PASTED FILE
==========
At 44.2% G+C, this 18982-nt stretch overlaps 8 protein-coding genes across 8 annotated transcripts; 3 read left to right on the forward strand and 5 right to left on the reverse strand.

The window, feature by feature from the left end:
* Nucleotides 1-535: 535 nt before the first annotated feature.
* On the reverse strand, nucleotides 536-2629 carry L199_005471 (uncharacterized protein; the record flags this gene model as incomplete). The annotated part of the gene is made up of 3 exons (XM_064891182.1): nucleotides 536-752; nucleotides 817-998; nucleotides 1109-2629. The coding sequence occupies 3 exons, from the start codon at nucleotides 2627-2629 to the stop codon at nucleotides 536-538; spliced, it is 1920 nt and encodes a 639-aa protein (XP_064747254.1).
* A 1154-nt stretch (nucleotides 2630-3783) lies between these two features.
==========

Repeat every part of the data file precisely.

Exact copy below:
At 44.2% G+C, this 18982-nt stretch overlaps 8 protein-coding genes across 8 annotated transcripts; 3 read left to right on the forward strand and 5 right to left on the reverse strand.

The window, feature by feature from the left end:
* Nucleotides 1-535: 535 nt before the first annotated feature.
* On the reverse strand, nucleotides 536-2629 carry L199_005471 (uncharacterized protein; the record flags this gene model as incomplete). The annotated part of the gene is made up of 3 exons (XM_064891182.1): nucleotides 536-752; nucleotides 817-998; nucleotides 1109-2629. The coding sequence occupies 3 exons, from the start codon at nucleotides 2627-2629 to the stop codon at nucleotides 536-538; spliced, it is 1920 nt and encodes a 639-aa protein (XP_064747254.1).
* A 1154-nt stretch (nucleotides 2630-3783) lies between these two features.